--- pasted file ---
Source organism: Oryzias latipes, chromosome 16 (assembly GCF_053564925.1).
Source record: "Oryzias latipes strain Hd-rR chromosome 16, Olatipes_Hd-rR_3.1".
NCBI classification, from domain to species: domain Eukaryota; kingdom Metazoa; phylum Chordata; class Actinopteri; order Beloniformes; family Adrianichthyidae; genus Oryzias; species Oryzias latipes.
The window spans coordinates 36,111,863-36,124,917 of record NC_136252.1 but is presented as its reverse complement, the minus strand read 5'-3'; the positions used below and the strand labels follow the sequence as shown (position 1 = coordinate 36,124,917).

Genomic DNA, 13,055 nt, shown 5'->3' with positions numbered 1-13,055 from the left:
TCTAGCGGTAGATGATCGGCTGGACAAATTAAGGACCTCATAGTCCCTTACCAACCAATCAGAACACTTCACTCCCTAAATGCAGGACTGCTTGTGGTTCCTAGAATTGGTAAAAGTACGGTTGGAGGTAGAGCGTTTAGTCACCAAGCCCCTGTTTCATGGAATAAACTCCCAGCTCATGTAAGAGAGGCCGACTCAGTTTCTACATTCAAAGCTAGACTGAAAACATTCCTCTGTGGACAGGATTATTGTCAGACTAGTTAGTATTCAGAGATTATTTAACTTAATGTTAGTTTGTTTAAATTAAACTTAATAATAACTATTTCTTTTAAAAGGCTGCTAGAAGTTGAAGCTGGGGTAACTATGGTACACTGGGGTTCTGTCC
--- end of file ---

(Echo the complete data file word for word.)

Source organism: Oryzias latipes, chromosome 16 (assembly GCF_053564925.1).
Source record: "Oryzias latipes strain Hd-rR chromosome 16, Olatipes_Hd-rR_3.1".
NCBI classification, from domain to species: domain Eukaryota; kingdom Metazoa; phylum Chordata; class Actinopteri; order Beloniformes; family Adrianichthyidae; genus Oryzias; species Oryzias latipes.
The window spans coordinates 36,111,863-36,124,917 of record NC_136252.1 but is presented as its reverse complement, the minus strand read 5'-3'; the positions used below and the strand labels follow the sequence as shown (position 1 = coordinate 36,124,917).

Genomic DNA, 13,055 nt, shown 5'->3' with positions numbered 1-13,055 from the left:
TCTAGCGGTAGATGATCGGCTGGACAAATTAAGGACCTCATAGTCCCTTACCAACCAATCAGAACACTTCACTCCCTAAATGCAGGACTGCTTGTGGTTCCTAGAATTGGTAAAAGTACGGTTGGAGGTAGAGCGTTTAGTCACCAAGCCCCTGTTTCATGGAATAAACTCCCAGCTCATGTAAGAGAGGCCGACTCAGTTTCTACATTCAAAGCTAGACTGAAAACATTCCTCTGTGGACAGGATTATTGTCAGACTAGTTAGTATTCAGAGATTATTTAACTTAATGTTAGTTTGTTTAAATTAAACTTAATAATAACTATTTCTTTTAAAAGGCTGCTAGAAGTTGAAGCTGGGGTAACTATGGTACACTGGGGTTCTGTCC